“I used to go with him when he addressed mass meetings of the uneducated, the educated laughing at him.”
On completing her Junior Certificate, she could not write her mathematics examinations because she had joined in mass demonstrations against a college principal in East London, South Africa.
Cde Chinamano started showing her true political colours while in East Griqualand where she was pursuing a Primary Teacher’s Higher Course.
She immediately challenged the colour bar and discrimination against blacks which was in practice at the institution.
Cde Chinamano’s political life cannot be complete without the role of Margsaret and Stanley Moore, who introduced her to veteran nationalists James Chirekerema and George Nyandoro, before asking her to join the African National Congress (ANC).
She stepped up her fight against discrimination during her stint at Mutare Teacher Training School and the Waddilove Institute, where she taught renowned politicians such as Dr Sydney Sekeramayi and the late Dr Herbert Ushewokunze. Together with Mrs Parirenyatwa and a few other women, Cde Chinamano staged the first black sash demonstration against the detention of veteran nationalists Chikerema, Madzimbamuto, Nyandoro and many others.
Cde Chinamano got the real nudge into politics when they were addressed by the late Vice President Dr Joshua Nkomo at Waddilove. She became one of the founder members of the National Democratic Party and when she opened her shop in Highfield in 1961, she offered the back to be used as the NDP office.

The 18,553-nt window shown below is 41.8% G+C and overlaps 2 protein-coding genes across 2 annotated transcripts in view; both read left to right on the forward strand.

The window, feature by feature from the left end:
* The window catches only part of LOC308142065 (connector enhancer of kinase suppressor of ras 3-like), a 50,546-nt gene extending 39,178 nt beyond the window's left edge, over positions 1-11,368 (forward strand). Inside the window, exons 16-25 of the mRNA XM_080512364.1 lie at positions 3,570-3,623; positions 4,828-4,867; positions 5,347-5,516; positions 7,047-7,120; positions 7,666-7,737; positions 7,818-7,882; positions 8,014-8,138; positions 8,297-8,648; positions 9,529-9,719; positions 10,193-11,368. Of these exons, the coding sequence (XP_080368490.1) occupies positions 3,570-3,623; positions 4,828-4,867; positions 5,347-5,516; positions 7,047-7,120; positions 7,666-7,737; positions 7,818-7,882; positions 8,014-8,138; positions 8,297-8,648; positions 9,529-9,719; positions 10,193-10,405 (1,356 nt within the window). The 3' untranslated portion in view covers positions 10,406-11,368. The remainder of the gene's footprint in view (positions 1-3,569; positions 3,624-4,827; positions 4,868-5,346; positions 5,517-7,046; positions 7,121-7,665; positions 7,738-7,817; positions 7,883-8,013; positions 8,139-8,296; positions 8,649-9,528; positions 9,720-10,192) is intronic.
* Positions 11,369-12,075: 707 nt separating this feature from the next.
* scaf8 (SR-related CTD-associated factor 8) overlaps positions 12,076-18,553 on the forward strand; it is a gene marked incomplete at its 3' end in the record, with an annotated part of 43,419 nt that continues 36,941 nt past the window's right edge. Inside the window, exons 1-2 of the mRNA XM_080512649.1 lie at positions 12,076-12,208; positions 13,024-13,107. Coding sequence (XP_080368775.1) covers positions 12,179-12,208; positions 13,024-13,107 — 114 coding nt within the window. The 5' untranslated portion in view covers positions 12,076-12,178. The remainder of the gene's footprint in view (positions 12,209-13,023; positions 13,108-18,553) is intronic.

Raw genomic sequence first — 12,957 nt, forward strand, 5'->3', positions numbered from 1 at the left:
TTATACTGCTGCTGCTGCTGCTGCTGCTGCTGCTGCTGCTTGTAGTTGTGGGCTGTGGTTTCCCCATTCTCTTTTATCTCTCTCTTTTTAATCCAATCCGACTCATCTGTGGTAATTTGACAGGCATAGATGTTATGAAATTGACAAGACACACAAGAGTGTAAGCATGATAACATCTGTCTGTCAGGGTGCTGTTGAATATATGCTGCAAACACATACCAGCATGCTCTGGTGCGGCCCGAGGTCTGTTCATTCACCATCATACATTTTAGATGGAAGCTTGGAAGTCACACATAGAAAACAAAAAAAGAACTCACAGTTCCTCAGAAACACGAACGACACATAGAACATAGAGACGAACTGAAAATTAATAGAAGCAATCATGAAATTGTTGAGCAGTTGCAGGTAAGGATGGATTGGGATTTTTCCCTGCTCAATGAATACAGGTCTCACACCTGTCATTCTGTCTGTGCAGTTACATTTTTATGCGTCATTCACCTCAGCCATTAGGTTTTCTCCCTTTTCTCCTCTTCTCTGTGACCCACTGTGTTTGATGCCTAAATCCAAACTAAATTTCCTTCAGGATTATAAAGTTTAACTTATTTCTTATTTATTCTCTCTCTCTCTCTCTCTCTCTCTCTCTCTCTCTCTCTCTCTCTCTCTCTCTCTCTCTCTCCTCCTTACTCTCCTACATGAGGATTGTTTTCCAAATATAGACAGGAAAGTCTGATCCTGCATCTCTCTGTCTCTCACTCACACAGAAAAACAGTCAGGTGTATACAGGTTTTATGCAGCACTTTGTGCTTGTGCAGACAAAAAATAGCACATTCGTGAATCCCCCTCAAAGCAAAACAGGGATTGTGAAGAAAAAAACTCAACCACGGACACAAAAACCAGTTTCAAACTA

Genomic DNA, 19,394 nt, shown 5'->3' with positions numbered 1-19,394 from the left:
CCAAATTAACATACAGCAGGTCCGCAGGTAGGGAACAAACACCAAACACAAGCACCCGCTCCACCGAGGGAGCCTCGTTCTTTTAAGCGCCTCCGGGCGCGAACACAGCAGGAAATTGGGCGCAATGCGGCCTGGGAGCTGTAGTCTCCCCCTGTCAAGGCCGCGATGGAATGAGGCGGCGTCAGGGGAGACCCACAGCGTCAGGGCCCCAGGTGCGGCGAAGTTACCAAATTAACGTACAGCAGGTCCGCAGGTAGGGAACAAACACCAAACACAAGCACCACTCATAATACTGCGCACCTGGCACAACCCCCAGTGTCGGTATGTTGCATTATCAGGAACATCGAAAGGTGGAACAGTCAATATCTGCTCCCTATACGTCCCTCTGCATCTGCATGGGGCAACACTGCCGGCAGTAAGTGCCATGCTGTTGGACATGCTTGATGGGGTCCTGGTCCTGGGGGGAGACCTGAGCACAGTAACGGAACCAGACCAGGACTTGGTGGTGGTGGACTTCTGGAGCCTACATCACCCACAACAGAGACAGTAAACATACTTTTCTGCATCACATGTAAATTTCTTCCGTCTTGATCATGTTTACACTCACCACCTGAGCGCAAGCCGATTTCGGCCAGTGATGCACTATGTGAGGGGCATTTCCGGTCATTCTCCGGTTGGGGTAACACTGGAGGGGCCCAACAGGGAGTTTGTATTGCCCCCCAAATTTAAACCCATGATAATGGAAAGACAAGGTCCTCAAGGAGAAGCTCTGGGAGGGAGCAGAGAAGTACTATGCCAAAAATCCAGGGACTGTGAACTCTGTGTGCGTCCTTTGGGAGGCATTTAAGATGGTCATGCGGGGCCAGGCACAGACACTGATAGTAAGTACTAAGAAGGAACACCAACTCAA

When NDP was banned that same year, Cde Chinamano was already politically mature, and she immediately joined Zapu. She was instrumental in organising women, often using her own car to transport them. In 1963, Cde Chinamano was elected secretary of the Salisbury district of the Zimbabwe African Women’s Union (ZAWU), Zapu’s Women’s League.
At the same time, she headed women’s wing as secretary of the Highfield branch of the People’s Caretaker Council (PCC). When some Zapu members left to form Zanu, she remained with Zapu. On 16 April 1964, Cde Chinamano was detained at Gonakudzigwa together with her husband, Cde Josiah Chinamano, Cde Joseph Msika and the late Dr Joshua Nkomo.
They were the first four inmates of Gonakudzingwa, she being the only woman. As the numbers swelled later, she was joined by Jane Ngwenya.